Prone positioning for peripherally inserted central catheter on a patient with anal cancer.
Prone positioning for peripherally inserted central catheter on a patient with anal cancer. J Vasc Access. 2019 Jun 24;:1129729819857024 Authors: Longo F, Costa F, Piliego C, Agrò FE Abstract Peripherally inserted central catheters are usually inserted in supine patients. What should we do when facing a patient who cannot tolerate this position? In this article, we are describing a particularly difficult patient: not only supine decubitus was intolerable to her but lying on the side was unbearable, too. That is why, to manage a patient who required a central access but could not tolerate the usual position for placing it, we tried to do that in prone position. PMID: 31232211 [PubMed - as supplied by publisher]
Publication date: Available online 19 August 2019Source: The American Journal of SurgeryAuthor(s): Katherine Bingmer, Asya Ofshteyn, David Dietz, Sharon L. Stein, Emily SteinhagenAbstractBackgroundImmunosuppressed patients have an increased risk of developing anal cancer, but little data exists regarding outcomes of this population.MethodsA retrospective review of anal cancer patients at a single academic institution from 2006-2017 was performed.Results19 (14%) of 136 anal cancer patients were immunosuppressed. Immunosuppressed patients were more likely to be hypoalbuminemic (21% vs. 6%, p=0.025), less likely to complete c...
ConclusionsOver half of anal cancer patients were initially misdiagnosed, and 25% were symptomatic for more than 6 months prior to diagnosis. Those patients diagnosed earlier tended to be more likely to receive complete chemoradiation therapy. We were unable to show a statistical difference in outcomes between groups. Further investigation into provider education and awareness of anal cancer is warranted to im prove the care of these patients.
To investigate the prognostic significance of positron emission tomography (PET) parameters from F-18 fluorodeoxyglucose (FDG) PET scans performed pre- and post- chemo-radiotherapy (CRT) for squamous cell carc...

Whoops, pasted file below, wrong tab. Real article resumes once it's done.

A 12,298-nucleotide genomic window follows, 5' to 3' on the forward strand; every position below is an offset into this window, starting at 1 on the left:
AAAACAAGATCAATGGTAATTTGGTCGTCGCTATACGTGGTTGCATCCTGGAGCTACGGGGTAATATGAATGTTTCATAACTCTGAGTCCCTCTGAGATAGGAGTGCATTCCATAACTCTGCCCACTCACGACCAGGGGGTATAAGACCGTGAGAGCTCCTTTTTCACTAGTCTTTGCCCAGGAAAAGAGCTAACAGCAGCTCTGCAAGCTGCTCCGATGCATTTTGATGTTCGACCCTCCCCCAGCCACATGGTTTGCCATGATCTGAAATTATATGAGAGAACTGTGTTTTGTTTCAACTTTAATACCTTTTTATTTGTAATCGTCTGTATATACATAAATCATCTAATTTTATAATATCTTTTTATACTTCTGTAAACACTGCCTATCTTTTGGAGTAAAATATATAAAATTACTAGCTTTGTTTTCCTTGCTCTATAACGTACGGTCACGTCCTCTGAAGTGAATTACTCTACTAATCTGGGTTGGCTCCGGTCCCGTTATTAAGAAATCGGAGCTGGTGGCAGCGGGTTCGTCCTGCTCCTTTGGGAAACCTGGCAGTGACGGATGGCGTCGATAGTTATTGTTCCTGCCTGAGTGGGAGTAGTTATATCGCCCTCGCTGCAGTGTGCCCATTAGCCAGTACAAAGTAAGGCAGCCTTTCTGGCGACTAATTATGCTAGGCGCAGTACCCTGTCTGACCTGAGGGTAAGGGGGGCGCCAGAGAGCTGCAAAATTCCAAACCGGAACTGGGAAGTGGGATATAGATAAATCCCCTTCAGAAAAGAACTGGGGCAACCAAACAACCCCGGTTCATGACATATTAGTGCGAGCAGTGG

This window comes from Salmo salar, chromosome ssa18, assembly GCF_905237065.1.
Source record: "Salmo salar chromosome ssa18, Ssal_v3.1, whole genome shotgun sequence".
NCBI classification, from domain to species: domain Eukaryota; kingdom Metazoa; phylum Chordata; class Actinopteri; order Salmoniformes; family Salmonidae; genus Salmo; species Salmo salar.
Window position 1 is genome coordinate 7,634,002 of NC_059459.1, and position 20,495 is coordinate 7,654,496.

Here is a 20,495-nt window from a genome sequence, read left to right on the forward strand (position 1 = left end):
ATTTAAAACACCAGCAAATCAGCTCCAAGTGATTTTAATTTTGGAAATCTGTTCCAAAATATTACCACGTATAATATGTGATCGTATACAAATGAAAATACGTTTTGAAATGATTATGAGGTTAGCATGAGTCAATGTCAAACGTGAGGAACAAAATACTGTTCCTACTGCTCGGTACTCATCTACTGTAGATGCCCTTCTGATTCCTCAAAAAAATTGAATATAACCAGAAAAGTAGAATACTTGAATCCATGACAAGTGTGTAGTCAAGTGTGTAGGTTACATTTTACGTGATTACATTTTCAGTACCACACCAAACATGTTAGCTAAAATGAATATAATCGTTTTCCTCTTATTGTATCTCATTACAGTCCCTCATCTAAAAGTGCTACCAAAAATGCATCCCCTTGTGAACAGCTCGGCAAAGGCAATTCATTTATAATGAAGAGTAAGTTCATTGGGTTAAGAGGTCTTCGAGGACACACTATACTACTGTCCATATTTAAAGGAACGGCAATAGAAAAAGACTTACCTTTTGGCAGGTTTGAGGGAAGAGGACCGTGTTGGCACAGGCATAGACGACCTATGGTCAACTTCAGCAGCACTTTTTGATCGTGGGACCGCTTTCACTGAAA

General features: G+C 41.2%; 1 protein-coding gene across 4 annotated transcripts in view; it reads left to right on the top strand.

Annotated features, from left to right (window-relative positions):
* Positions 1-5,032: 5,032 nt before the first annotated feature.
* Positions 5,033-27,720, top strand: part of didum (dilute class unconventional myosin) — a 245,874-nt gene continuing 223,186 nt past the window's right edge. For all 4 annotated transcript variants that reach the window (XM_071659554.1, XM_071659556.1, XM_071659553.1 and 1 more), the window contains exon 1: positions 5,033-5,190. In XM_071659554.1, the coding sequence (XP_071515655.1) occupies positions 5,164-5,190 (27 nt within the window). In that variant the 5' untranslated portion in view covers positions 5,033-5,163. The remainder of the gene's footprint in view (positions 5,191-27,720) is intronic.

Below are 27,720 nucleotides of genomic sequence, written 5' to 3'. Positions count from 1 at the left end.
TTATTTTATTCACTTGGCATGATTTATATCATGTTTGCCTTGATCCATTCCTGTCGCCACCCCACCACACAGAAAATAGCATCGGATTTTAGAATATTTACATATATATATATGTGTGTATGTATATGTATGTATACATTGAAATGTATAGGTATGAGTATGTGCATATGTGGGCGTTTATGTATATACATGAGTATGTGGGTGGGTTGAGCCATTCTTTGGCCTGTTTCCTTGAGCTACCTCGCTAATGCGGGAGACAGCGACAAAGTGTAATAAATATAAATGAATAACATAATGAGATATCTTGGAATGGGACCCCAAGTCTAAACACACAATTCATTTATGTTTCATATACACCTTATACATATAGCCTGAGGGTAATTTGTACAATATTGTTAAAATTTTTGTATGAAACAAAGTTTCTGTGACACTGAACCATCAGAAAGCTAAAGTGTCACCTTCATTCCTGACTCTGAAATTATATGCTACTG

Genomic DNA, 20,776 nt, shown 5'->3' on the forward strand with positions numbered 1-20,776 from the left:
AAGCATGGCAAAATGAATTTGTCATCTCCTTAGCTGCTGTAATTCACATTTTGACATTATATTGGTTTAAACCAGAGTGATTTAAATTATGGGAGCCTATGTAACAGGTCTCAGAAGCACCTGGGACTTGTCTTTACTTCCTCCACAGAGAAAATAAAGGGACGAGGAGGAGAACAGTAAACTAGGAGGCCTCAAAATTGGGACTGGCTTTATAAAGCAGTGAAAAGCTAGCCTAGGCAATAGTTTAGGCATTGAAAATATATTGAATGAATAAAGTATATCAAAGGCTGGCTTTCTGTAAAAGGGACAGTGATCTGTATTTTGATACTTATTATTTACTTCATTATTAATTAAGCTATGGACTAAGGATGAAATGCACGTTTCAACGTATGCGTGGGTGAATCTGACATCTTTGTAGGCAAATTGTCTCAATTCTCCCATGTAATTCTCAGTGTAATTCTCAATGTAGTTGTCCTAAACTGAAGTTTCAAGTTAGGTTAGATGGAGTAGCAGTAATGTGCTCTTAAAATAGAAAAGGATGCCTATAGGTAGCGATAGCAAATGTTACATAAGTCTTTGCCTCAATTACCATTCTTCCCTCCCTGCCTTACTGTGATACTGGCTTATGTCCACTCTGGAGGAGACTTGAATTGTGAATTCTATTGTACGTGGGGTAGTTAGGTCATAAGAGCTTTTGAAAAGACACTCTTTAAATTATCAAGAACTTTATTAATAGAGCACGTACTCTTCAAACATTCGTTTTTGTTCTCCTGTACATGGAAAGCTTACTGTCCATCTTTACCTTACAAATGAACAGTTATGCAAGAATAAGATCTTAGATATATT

AbstractStandardized terminology is critical to providing consistent reports to referring clinicians. This lexicon aims to provide a reference for terminology frequently used in rectal cancer and reflects the consensus of the Society of Abdominal Radiology Disease Focused Panel in Rectal cancer. This lexicon divided the terms into the following categories: primary tumor staging, nodal staging, treatment response, anal canal anatomy, general anatomy, and treatments.
Doublet chemotherapies are the mainstay in the management of metastatic anal cancer. Immunotherapy has been incorporated into guidelines in a refractory setting. Treatment options remain limited with tumor progression beyond immunotherapy. Modified docetaxel, cisplatin, and fluorouracil (mDCF) chemotherapy, after progression postimmunotherapy, has shown a near‐complete response in our patient with metastatic anal cancer. This likely is secondary to the sequence of immunotherapy followed by chemotherapy that is yielding greater than histo rical responses. AbstractDoublet chemotherapies are the mainstay in ...
CONCLUSIONS: Malignant tumorswere still the main cause of death in one's life time, giving rise to LDP. LDP caused by malignant tumours has twodivisions. First, traditional upper digestive system cancers related to long-term chronic infection, such as esophagealcancer, gastric cancer, and liver cancer, which has shown a significant downward trend. Second, lung and colorectalcancers related to the environmental factors and lifestyle, which are on the rise. PMID: 31350960 [PubMed - in process]
ConclusionsInfrared coagulation is a safe and effective method for ablation of high-grade anal dysplasia that could help prevent anal cancer. Continued surveillance is recommended due to the risk of recurrence.
Authors call for new screening strategies for anal cancer prevention in women living with HIV
In this study, we used electronic health record data from a single urban cancer center to identify patients from 2004-2018 with anal cancer who have also had a pre-initial treatment CEA measurement. We identified 40 patients who met our eligibility criteria. Of those, 11 (27.5%) had an elevated pretreatment CEA. Elevated CEA was not associated with any of the clinical or demographic covariates; however, three out of five patients with a recurrence had an elevated CEA. PMID: 31319725 [PubMed - as supplied by publisher]
CONCLUSIONS: In our population-based cohort of HIV-infected subjects with long-term follow-up, the risk of progression from anal intraepithelial neoplasia III to anal squamous cell carcinoma was higher than reported in other studies and was not associated with the receipt of anal intraepithelial neoplasia III treatment. See Video Abstract at http://links.lww.com/DCR/A933.